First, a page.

European Western Balkans
In Focus

A long way to freedom and independence for Balkan media

Speak Up! 3 Conference; Photo: Facebook (EU Neighbourhood & Enlargement)

BRUSSELS, 06.11.2015. – On the 4th of November the European Commission’s Directorate General for Neighbourhood Policy and Enlargement Negotiations hosted the third edition of the Speak Up! conference in Brussels. Journalists, academics, NGO representatives, media analysts and officials from the candidate and potential candidate countries assembled in a conference room on the Law Street in Brussels to capture the situation of media freedom and media independence in the Western Balkans and Turkey.

Numerous problems were pinpointed during three panels: an unsafe environment for journalists, disappearing investigative journalism, political and economic pressure on journalists and editors resulting in lack of objective reporting, non-transparent and concentrated media ownership, lack of independence of the judiciary to prosecute attacks against journalists.

The European Commission is not oblivious to these challenges. Commissioner Johannes Hahn mentioned them in his opening speech and promised to boost EU support for media freedom and independent reporting in the region.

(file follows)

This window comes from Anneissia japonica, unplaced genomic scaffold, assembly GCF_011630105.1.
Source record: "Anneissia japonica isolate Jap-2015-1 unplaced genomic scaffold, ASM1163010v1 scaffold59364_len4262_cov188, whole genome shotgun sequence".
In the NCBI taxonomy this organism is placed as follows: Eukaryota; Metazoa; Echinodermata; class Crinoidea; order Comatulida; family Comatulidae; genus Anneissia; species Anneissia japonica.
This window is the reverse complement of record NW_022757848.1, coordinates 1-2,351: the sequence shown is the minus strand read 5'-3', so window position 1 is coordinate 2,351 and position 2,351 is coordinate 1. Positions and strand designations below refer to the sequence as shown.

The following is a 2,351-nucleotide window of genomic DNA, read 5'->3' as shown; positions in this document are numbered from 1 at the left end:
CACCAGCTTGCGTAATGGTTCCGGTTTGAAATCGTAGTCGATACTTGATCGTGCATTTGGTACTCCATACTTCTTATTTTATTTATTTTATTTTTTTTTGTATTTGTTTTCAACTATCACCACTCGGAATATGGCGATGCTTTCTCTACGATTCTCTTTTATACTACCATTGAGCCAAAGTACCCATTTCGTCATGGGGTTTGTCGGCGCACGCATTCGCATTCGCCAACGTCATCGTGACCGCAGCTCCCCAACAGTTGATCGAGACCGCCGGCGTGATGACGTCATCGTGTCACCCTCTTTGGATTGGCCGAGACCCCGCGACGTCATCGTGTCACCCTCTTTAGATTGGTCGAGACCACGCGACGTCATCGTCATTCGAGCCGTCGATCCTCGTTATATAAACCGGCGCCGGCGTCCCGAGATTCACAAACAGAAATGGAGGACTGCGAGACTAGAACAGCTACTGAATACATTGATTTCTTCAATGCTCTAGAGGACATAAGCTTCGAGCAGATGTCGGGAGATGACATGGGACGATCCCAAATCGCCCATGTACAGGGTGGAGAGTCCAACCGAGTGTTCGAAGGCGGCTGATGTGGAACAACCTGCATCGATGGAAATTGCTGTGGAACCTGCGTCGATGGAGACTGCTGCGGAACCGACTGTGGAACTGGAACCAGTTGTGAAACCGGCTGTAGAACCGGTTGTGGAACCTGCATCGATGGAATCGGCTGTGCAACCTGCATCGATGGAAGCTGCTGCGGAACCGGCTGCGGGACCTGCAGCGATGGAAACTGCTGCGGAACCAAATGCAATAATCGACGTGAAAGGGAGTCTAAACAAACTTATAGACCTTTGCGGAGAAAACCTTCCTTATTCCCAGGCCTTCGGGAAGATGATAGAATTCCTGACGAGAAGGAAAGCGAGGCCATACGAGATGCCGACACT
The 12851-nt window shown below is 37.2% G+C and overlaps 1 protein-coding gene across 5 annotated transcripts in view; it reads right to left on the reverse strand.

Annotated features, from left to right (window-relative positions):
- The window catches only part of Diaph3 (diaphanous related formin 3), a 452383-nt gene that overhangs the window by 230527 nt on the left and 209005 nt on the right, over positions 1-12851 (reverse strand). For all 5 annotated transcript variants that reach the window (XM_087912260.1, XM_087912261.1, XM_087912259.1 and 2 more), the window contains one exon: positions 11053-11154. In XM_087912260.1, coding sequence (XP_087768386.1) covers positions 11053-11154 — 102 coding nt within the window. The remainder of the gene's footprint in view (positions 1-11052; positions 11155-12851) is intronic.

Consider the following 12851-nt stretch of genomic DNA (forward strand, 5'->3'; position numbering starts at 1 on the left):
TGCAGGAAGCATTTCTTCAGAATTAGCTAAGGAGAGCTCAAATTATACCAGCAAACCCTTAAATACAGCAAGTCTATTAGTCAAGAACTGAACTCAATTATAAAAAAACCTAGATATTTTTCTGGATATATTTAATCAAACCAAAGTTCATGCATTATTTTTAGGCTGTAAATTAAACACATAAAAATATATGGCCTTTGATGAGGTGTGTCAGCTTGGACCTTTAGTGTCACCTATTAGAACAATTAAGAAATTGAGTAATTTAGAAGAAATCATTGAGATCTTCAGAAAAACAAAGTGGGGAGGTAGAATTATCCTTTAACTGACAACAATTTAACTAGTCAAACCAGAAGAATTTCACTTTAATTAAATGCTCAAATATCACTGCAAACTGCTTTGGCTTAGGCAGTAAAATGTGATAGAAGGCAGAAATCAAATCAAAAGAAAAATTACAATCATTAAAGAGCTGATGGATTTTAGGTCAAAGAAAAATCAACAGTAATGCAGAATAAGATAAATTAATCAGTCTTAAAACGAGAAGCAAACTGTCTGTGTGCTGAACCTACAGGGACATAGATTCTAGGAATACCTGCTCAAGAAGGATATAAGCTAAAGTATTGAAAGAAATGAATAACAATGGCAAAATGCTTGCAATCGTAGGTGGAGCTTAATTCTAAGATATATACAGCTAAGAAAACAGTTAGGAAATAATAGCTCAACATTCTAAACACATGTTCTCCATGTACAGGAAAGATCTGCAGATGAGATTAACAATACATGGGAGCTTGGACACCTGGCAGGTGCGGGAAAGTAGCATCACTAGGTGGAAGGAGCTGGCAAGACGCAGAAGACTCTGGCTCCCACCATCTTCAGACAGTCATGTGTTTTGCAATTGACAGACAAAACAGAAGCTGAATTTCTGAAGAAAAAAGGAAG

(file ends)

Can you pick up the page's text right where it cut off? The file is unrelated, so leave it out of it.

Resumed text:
”Soon, the Commission will adopt this year’s enlargement package. Freedom of expression and freedom of media play a central role in our enlargement strategy for this Commission mandate. We will issue recommendations for action over the next 12 months and we will provide support for those actions in line with the guidelines developed as a follow-up to the SpeakUp!2 conference.”, said Hahn.

But he warned that the Commission can have real leverage on the (potential) candidate countries only during the accession negotiations, not before or after.

From the side of the European Parliament, Ulrike Lunacek confirmed EU’s support for media independence and emphasized its importance for democracy. ”Without the independence of the media, democracy does not work.”, said Lunacek.

Media representatives from the Western Balkans noted that more than a good regulatory framework is needed to overcome longstanding problems.

“The freedom of media is high on the EU agenda for negotiations. We have the laws in line with EU standards and regulations, because these laws were made with European assistance, but they did not respond to the local challenges.”, said Bobi Hristov,  editor at Telma TV in Macedonia.

The solutions suggested by Florian Raunig, OSCE Albania are active political commitment to guarantee freedom of media and editorial independence and real commitment of the judiciary to protect media freedom and media integrity.

Author: Doris Manu (Brussels EWB Contributor)

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